To work with this, it is easier to assign to a local variable.

chef:recipe > f = resources("service[food]")

Then, we can call the various parameters as accessor methods.

chef:recipe > f.supports
 => {:restart=>false, :reload=>false, :status=>false}

We can modify this by sending the supports method to f with additional arguments. For example, maybe the food service supports restart and status commands, but not reload:

chef: recipe > f.supports({:restart => true, :status => true})
 => {:restart=>true, :status=>true}

As a more practical example, perhaps you want to use a cookbook from the Chef Community Site that manages a couple services on Ubuntu. However, the author of the cookbook hasn't updated the cookbook in a while, and those services are managed by upstart instead of being init.d scripts. You could create a custom cookbook that "wraps" the upstream cookbook with a recipe like this to modify those service resources:

if platform?("ubuntu")
  ["service_one, "service_two].each do |s|
    srv = resource("service[#{s}]")
    srv.provider Chef::Provider::Service::Upstart
    srv.start_command "/usr/bin/service #{s} start"

Then in the node's run list, you'd have the upstream cookbook's recipe and your custom recipe:

  "run_list": [

This is a pattern that has become popular with the idea of "Library" vs. "Application" cookbooks, and Bryan Berry has a RubyGem to provider a helper for it.

(8) Extending the Recipe DSL with helpers

One of the features of a Chef cookbook is that it can contain a "libraries" directory with files containing helper libraries. These can be new Chef Resources/Providers, ways of interacting with third party services, or simply extending the Chef Recipe DSL.

Let's just have a simple method that shortcuts the Chef version attribute so we don't have to type the whole thing in our recipes.

First, create a cookbook named "my_helpers".

knife cookbook create my_helpers

Then create the library file. This can be anything you want, all library files are loaded by Chef.

touch cookbooks/my_helpers/libraries/default.rb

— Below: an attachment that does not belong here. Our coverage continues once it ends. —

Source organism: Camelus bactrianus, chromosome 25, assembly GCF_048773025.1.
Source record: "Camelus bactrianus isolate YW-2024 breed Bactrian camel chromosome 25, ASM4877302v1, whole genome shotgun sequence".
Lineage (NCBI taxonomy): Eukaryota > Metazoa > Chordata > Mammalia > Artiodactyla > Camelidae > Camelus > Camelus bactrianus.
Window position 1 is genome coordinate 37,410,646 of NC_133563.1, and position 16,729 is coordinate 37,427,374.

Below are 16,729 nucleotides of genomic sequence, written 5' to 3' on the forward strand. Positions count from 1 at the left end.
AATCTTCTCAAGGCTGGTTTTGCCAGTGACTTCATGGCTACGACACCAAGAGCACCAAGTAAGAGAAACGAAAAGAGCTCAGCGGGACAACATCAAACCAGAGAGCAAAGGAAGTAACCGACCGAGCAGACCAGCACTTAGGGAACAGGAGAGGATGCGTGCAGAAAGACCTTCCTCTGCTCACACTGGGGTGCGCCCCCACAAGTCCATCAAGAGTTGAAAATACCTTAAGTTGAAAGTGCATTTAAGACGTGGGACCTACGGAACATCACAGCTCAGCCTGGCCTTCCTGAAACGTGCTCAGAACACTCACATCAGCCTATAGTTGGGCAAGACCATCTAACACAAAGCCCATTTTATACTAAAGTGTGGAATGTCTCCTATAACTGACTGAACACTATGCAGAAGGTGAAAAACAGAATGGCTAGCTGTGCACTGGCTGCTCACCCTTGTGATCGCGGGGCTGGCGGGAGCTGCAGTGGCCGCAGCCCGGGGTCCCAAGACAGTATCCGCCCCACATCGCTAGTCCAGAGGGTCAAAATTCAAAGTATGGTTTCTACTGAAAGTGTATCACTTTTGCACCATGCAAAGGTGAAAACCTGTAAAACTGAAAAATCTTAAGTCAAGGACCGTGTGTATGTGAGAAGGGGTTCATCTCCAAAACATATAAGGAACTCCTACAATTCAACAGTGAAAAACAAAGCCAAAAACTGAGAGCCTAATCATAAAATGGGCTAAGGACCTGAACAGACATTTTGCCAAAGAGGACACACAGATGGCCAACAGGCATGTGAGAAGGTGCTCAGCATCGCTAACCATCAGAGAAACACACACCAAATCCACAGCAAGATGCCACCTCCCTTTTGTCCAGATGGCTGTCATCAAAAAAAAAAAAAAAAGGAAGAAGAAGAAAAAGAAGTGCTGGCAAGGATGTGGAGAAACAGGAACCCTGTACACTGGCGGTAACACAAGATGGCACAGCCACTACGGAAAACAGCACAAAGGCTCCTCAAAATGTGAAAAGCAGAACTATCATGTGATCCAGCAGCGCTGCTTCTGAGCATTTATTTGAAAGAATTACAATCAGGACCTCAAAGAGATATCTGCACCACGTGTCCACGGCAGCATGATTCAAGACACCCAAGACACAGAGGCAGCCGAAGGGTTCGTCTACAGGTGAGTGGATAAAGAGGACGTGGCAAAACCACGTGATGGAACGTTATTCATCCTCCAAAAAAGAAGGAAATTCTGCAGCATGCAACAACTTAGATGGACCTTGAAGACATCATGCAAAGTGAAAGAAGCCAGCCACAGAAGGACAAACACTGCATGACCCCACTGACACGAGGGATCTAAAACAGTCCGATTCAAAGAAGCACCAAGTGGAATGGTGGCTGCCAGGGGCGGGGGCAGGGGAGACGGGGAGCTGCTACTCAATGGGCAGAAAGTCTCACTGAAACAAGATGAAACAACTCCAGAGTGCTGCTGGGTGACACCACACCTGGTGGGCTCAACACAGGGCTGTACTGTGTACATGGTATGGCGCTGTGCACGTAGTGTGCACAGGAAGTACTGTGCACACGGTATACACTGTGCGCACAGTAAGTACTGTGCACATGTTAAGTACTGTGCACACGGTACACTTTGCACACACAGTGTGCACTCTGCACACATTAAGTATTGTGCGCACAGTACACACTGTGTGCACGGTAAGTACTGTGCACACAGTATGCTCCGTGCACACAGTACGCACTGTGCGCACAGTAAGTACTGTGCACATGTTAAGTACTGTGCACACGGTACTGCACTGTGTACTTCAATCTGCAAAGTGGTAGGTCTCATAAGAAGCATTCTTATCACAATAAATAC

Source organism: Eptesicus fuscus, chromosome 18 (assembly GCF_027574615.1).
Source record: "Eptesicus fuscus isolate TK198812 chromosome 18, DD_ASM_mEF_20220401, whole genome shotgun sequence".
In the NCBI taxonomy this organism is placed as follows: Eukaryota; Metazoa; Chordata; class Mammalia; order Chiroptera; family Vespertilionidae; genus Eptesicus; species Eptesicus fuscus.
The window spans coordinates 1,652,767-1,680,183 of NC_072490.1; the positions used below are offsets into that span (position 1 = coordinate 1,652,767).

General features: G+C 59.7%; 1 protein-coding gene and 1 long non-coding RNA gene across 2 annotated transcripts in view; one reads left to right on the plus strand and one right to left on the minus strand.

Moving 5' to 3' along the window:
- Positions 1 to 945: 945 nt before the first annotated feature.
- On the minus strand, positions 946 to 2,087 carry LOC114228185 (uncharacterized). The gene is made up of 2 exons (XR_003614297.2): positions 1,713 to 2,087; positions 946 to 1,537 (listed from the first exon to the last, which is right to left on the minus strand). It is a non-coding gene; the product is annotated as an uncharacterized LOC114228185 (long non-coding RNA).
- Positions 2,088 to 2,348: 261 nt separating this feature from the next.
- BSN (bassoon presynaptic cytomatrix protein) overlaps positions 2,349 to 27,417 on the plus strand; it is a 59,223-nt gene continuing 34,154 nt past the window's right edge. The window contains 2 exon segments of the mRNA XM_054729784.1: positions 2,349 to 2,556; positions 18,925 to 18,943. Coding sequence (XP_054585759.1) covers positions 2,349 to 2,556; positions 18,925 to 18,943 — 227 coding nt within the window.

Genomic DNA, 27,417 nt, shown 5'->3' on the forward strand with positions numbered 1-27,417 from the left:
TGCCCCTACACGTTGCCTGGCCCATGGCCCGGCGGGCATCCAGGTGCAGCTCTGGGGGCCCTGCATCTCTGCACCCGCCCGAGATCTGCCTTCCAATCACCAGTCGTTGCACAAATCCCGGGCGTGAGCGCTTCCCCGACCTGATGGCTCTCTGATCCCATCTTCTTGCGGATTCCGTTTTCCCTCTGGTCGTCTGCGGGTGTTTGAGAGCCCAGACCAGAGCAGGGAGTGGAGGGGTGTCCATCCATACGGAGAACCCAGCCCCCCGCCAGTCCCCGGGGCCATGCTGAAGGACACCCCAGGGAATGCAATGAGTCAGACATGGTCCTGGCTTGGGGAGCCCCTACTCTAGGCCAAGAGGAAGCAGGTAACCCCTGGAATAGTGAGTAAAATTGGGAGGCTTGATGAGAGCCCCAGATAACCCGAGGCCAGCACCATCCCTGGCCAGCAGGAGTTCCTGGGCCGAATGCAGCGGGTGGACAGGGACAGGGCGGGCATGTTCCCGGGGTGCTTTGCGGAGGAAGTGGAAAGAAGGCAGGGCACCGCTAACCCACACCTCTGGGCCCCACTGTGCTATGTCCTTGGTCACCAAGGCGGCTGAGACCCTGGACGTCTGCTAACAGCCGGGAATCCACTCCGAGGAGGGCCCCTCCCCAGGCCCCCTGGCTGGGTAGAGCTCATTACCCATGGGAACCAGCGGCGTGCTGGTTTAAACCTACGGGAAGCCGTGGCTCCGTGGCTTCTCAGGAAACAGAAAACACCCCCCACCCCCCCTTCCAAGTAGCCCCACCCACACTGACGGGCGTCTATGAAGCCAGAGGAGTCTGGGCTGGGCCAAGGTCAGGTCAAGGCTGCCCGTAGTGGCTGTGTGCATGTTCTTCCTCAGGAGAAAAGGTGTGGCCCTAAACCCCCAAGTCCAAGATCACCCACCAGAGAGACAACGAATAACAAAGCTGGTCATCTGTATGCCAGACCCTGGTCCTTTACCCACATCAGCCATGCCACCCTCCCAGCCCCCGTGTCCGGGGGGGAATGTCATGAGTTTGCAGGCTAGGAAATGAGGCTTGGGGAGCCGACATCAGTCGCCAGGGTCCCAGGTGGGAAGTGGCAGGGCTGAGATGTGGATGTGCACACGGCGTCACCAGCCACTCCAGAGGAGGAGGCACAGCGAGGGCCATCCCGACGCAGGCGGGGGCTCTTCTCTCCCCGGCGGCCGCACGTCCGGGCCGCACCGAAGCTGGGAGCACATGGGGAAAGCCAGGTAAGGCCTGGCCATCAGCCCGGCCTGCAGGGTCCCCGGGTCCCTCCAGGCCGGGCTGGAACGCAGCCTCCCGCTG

Then, since we are extending the Chef Recipe DSL, add this method to its class, Chef::Recipe.

class Chef
  class Recipe
    def chef_version

To use this in a recipe, simply call that method. From the earlier example:

mac_service_supported = version_checker.include?(chef_version)

Next, I'll use a helper library for the Encrypted Data Bag example from earlier to demonstrate this. I created a separate library file.

touch cookbooks/my_helpers/libraries/encrypted_data_bag_item.rb

It contains:

class Chef
  class Recipe
    def encrypted_data_bag_item(bag, item, secret_file = Chef::EncryptedDataBagItem::DEFAULT_SECRET_FILE)
      secret = EncryptedDataBagItem.load_secret(secret_file)
      EncryptedDataBagItem.load(bag, item, secret)
    rescue Exception
      Log.error("Failed to load data bag item: #{bag.inspect} #{item.inspect}")

Now, when I want to use it in a recipe, I can:

user_creds = encrypted_data_bag_item("secrets", "credentials)

(9) Load and execute a single recipe

In default operation, Chef loads cookbooks and recipes from their directories on disk. It is actually possible to load a single recipe file by composing a new binary program from Chef's built-in classes. This is helpful for simple use cases or as a general example. Dan DeLeo of Opscode wrote this as a gist awhile back, which I've updated here:

It's only 45 lines counting whitespace. Simply save that to a file, and then create a recipe file, and run it with the filename as an argument.

root@virt1test:~# wget
--2012-12-23 13:56:32--